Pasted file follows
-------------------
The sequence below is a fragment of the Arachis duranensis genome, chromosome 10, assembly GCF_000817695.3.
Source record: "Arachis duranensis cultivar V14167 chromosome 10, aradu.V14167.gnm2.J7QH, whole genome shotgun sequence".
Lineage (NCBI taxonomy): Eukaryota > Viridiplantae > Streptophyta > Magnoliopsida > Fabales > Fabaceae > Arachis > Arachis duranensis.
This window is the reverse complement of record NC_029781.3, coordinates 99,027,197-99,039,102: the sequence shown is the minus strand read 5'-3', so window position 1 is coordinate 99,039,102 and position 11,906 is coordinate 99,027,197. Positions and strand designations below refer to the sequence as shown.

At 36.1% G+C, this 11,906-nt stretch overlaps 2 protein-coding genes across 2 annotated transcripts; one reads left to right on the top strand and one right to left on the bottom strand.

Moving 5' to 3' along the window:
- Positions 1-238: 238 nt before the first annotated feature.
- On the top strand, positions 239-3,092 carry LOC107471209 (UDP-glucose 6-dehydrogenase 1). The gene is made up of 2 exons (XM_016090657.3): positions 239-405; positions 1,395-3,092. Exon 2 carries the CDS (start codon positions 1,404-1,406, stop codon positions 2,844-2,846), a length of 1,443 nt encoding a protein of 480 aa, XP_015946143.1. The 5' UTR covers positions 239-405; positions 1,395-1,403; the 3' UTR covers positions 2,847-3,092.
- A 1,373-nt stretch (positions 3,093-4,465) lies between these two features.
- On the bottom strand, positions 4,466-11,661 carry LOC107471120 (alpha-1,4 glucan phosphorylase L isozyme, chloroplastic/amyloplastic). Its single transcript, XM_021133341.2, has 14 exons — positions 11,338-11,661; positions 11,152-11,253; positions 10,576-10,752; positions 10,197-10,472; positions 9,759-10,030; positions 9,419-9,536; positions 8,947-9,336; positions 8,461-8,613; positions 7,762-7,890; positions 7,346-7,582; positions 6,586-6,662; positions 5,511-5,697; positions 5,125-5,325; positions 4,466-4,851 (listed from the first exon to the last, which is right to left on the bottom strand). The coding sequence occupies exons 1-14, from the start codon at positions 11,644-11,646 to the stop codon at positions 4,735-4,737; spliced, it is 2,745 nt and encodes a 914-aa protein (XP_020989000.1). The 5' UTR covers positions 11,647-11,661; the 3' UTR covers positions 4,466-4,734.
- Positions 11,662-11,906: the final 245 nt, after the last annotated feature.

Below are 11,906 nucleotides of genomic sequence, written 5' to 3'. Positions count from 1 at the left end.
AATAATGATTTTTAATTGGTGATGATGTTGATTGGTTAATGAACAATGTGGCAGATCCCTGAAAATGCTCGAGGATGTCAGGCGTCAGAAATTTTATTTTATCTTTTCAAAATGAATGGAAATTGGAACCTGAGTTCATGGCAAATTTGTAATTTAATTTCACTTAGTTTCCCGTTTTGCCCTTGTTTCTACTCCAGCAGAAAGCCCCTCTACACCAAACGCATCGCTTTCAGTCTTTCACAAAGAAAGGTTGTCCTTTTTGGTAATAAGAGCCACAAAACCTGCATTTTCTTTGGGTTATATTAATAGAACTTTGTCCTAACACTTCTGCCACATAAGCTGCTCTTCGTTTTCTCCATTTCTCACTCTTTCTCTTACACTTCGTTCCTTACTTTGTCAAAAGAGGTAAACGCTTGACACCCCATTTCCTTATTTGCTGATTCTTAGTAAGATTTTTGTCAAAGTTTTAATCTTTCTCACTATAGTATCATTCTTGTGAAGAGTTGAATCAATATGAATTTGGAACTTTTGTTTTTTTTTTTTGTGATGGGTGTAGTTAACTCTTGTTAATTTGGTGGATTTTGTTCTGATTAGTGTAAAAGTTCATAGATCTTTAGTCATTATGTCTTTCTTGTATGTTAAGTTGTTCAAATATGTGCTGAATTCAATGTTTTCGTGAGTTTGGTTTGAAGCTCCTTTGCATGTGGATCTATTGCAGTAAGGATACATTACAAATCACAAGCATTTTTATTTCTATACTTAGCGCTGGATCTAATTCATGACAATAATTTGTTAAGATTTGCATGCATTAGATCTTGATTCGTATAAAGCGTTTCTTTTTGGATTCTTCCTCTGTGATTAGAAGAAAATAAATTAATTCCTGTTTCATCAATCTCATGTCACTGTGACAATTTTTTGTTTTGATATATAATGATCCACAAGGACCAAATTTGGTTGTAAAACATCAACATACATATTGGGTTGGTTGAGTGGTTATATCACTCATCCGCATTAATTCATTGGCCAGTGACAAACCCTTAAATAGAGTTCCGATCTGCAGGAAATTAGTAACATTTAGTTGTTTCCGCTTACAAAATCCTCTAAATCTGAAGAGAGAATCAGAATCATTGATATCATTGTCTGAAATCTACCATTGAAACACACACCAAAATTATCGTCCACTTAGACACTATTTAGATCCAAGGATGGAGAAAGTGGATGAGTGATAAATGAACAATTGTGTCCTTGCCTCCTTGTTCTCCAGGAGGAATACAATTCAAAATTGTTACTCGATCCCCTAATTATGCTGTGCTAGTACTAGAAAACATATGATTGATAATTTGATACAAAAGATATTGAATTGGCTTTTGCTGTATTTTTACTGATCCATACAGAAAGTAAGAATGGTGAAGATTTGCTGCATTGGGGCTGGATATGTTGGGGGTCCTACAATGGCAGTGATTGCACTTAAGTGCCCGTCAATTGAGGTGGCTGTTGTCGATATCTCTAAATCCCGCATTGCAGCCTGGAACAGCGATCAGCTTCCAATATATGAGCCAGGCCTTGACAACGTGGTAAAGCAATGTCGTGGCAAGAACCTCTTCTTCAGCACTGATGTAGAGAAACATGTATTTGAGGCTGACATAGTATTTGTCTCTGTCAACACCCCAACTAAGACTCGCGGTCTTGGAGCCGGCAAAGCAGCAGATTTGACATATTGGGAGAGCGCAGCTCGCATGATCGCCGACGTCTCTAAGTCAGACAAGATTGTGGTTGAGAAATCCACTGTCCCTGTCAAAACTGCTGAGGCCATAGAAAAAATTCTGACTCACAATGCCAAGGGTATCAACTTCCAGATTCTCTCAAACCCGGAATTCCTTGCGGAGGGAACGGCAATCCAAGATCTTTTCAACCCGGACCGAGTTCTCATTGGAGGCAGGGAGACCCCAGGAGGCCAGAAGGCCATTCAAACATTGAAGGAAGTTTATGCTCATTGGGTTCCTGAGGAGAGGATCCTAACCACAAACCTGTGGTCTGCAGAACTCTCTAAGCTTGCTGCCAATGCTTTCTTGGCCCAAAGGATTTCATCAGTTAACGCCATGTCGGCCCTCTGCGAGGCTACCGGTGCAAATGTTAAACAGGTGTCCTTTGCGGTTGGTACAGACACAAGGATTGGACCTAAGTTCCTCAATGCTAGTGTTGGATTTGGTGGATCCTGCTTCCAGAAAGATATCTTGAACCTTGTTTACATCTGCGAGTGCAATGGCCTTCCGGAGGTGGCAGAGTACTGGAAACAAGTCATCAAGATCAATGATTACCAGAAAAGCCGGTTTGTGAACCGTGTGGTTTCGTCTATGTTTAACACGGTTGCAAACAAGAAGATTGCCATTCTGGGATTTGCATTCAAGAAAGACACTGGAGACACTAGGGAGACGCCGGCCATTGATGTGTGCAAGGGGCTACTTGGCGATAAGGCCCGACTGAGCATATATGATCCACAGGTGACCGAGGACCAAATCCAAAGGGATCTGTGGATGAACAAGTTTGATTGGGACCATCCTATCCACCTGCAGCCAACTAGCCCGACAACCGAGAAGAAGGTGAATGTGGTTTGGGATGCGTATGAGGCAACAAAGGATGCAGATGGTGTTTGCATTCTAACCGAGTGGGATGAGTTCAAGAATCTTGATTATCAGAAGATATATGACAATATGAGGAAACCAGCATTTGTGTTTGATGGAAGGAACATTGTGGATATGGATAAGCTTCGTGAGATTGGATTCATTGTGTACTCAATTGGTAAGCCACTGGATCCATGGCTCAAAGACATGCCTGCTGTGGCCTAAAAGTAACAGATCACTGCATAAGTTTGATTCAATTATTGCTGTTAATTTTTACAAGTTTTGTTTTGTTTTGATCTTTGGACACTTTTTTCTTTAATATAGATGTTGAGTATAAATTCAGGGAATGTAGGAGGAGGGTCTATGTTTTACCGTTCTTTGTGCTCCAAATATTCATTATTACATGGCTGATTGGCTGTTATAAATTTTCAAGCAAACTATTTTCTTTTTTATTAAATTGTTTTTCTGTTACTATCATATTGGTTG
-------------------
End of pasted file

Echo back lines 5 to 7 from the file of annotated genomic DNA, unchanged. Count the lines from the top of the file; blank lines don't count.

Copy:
At 36.1% G+C, this 11,906-nt stretch overlaps 2 protein-coding genes across 2 annotated transcripts; one reads left to right on the top strand and one right to left on the bottom strand.

Moving 5' to 3' along the window:
- Positions 1-238: 238 nt before the first annotated feature.